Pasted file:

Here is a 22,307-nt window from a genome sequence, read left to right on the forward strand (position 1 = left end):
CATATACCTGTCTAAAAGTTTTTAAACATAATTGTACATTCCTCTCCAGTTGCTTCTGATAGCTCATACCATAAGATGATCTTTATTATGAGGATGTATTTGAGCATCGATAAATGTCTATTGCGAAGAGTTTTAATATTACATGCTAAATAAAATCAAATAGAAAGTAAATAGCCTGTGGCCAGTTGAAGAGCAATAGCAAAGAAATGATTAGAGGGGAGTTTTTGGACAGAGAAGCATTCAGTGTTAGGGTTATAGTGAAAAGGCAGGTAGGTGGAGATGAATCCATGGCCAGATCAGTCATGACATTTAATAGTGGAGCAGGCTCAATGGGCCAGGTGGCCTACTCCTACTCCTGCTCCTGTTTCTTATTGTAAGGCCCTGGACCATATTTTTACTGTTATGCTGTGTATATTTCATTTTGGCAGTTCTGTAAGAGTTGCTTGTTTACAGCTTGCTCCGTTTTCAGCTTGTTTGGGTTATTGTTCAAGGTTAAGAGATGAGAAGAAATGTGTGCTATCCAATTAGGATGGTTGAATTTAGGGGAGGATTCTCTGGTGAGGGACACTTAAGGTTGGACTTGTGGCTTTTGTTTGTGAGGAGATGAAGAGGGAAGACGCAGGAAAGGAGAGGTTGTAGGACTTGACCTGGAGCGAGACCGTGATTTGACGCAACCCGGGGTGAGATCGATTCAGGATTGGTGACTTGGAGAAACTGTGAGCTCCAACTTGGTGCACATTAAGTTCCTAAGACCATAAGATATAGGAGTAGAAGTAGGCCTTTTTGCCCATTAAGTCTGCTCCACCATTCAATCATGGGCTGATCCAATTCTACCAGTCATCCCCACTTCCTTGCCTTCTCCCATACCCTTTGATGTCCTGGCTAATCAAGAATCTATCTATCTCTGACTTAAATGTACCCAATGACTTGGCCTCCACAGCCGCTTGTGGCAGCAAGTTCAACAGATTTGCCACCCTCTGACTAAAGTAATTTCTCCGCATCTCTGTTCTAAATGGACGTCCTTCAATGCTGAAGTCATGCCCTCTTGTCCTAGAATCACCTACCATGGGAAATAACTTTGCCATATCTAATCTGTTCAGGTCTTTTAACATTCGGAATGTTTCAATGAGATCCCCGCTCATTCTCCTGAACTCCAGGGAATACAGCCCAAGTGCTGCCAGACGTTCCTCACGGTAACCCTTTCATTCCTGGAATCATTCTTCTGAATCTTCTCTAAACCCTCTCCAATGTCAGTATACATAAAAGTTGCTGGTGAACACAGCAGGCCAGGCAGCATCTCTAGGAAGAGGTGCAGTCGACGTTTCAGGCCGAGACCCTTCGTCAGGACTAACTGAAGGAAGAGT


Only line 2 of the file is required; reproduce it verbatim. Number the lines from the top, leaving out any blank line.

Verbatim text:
CATATACCTGTCTAAAAGTTTTTAAACATAATTGTACATTCCTCTCCAGTTGCTTCTGATAGCTCATACCATAAGATGATCTTTATTATGAGGATGTATTTGAGCATCGATAAATGTCTATTGCGAAGAGTTTTAATATTACATGCTAAATAAAATCAAATAGAAAGTAAATAGCCTGTGGCCAGTTGAAGAGCAATAGCAAAGAAATGATTAGAGGGGAGTTTTTGGACAGAGAAGCATTCAGTGTTAGGGTTATAGTGAAAAGGCAGGTAGGTGGAGATGAATCCATGGCCAGATCAGTCATGACATTTAATAGTGGAGCAGGCTCAATGGGCCAGGTGGCCTACTCCTACTCCTGCTCCTGTTTCTTATTGTAAGGCCCTGGACCATATTTTTACTGTTATGCTGTGTATATTTCATTTTGGCAGTTCTGTAAGAGTTGCTTGTTTACAGCTTGCTCCGTTTTCAGCTTGTTTGGGTTATTGTTCAAGGTTAAGAGATGAGAAGAAATGTGTGCTATCCAATTAGGATGGTTGAATTTAGGGGAGGATTCTCTGGTGAGGGACACTTAAGGTTGGACTTGTGGCTTTTGTTTGTGAGGAGATGAAGAGGGAAGACGCAGGAAAGGAGAGGTTGTAGGACTTGACCTGGAGCGAGACCGTGATTTGACGCAACCCGGGGTGAGATCGATTCAGGATTGGTGACTTGGAGAAACTGTGAGCTCCAACTTGGTGCACATTAAGTTCCTAAGACCATAAGATATAGGAGTAGAAGTAGGCCTTTTTGCCCATTAAGTCTGCTCCACCATTCAATCATGGGCTGATCCAATTCTACCAGTCATCCCCACTTCCTTGCCTTCTCCCATACCCTTTGATGTCCTGGCTAATCAAGAATCTATCTATCTCTGACTTAAATGTACCCAATGACTTGGCCTCCACAGCCGCTTGTGGCAGCAAGTTCAACAGATTTGCCACCCTCTGACTAAAGTAATTTCTCCGCATCTCTGTTCTAAATGGACGTCCTTCAATGCTGAAGTCATGCCCTCTTGTCCTAGAATCACCTACCATGGGAAATAACTTTGCCATATCTAATCTGTTCAGGTCTTTTAACATTCGGAATGTTTCAATGAGATCCCCGCTCATTCTCCTGAACTCCAGGGAATACAGCCCAAGTGCTGCCAGACGTTCCTCACGGTAACCCTTTCATTCCTGGAATCATTCTTCTGAATCTTCTCTAAACCCTCTCCAATGTCAGTATACATAAAAGTTGCTGGTGAACACAGCAGGCCAGGCAGCATCTCTAGGAAGAGGTGCAGTCGACGTTTCAGGCCGAGACCCTTCGTCAGGACTAACTGAAGGAAGAGT